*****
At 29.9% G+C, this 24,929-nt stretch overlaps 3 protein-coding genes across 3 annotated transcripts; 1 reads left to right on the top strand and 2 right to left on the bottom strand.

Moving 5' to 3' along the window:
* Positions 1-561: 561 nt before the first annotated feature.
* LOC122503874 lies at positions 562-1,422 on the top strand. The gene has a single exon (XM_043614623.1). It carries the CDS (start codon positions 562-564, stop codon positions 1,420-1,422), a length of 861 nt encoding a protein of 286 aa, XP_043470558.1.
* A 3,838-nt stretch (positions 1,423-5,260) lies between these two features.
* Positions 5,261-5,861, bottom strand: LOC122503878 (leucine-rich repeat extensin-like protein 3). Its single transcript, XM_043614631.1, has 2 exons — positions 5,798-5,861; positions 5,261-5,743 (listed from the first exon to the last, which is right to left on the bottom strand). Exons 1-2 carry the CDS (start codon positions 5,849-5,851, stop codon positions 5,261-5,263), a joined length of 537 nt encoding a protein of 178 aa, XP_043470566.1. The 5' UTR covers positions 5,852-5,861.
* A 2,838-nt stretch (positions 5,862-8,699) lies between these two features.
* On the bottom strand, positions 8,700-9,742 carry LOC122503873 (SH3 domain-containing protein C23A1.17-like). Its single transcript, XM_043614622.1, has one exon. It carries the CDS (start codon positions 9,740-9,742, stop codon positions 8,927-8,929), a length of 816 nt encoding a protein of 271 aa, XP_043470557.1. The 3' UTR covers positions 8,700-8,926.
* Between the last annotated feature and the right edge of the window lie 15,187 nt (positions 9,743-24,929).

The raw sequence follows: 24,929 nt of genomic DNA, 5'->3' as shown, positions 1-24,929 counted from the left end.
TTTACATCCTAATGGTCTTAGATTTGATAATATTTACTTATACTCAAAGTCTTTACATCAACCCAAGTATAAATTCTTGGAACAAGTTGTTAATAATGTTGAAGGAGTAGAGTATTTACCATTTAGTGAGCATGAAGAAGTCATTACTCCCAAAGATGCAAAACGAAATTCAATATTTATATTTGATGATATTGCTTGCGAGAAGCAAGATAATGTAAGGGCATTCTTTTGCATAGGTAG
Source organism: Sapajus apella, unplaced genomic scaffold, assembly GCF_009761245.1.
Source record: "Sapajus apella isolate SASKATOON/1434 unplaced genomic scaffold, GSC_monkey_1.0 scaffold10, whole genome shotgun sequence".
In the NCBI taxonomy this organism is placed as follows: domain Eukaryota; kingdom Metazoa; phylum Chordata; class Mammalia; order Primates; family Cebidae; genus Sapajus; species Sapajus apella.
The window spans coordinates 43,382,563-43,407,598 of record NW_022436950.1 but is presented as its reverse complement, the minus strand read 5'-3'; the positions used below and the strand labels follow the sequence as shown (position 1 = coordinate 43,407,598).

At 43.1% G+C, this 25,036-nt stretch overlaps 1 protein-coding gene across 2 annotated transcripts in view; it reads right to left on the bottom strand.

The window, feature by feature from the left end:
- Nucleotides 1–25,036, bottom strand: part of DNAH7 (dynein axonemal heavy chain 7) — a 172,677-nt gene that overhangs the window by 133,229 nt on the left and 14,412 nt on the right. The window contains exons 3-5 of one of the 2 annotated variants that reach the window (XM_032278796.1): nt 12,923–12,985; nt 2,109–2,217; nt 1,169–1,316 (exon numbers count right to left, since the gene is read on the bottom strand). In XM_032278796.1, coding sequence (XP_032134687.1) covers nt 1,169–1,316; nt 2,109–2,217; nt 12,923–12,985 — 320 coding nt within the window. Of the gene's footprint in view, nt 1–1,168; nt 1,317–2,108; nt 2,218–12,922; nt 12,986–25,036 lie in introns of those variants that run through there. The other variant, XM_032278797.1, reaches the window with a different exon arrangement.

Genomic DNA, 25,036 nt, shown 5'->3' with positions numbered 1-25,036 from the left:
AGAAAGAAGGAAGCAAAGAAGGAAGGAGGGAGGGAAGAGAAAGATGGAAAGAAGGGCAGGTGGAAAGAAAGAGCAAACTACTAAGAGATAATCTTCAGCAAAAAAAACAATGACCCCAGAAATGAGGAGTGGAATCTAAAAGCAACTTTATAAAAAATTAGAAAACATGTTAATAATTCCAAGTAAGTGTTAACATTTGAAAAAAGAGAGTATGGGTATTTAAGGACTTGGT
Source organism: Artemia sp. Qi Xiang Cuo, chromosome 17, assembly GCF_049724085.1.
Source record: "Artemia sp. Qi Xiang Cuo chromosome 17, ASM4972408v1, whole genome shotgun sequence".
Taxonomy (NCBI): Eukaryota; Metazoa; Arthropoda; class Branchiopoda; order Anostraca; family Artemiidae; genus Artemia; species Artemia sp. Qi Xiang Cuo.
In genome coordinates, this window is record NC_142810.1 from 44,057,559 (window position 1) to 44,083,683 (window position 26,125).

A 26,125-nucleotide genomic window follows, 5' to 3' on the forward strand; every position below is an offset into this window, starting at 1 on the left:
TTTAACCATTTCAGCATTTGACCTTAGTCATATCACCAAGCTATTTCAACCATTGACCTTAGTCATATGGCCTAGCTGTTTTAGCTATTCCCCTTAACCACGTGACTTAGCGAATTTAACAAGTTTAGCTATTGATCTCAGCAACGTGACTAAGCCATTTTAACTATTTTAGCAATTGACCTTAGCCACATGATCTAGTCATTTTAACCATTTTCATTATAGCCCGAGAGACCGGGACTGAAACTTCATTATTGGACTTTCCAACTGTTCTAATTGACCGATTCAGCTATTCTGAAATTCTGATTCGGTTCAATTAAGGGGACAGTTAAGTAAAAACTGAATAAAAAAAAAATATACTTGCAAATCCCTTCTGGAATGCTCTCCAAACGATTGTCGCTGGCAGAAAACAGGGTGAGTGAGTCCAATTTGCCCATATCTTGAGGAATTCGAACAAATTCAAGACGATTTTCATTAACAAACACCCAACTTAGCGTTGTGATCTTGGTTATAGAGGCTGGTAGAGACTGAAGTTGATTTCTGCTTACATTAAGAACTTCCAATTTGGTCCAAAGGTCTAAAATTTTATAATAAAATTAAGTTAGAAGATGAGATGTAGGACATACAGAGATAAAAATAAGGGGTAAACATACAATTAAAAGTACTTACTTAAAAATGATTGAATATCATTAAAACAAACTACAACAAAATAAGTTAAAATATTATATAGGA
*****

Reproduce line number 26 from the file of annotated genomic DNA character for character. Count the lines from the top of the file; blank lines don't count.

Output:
TTTAACCATTTCAGCATTTGACCTTAGTCATATCACCAAGCTATTTCAACCATTGACCTTAGTCATATGGCCTAGCTGTTTTAGCTATTCCCCTTAACCACGTGACTTAGCGAATTTAACAAGTTTAGCTATTGATCTCAGCAACGTGACTAAGCCATTTTAACTATTTTAGCAATTGACCTTAGCCACATGATCTAGTCATTTTAACCATTTTCATTATAGCCCGAGAGACCGGGACTGAAACTTCATTATTGGACTTTCCAACTGTTCTAATTGACCGATTCAGCTATTCTGAAATTCTGATTCGGTTCAATTAAGGGGACAGTTAAGTAAAAACTGAATAAAAAAAAAATATACTTGCAAATCCCTTCTGGAATGCTCTCCAAACGATTGTCGCTGGCAGAAAACAGGGTGAGTGAGTCCAATTTGCCCATATCTTGAGGAATTCGAACAAATTCAAGACGATTTTCATTAACAAACACCCAACTTAGCGTTGTGATCTTGGTTATAGAGGCTGGTAGAGACTGAAGTTGATTTCTGCTTACATTAAGAACTTCCAATTTGGTCCAAAGGTCTAAAATTTTATAATAAAATTAAGTTAGAAGATGAGATGTAGGACATACAGAGATAAAAATAAGGGGTAAACATACAATTAAAAGTACTTACTTAAAAATGATTGAATATCATTAAAACAAACTACAACAAAATAAGTTAAAATATTATATAGGA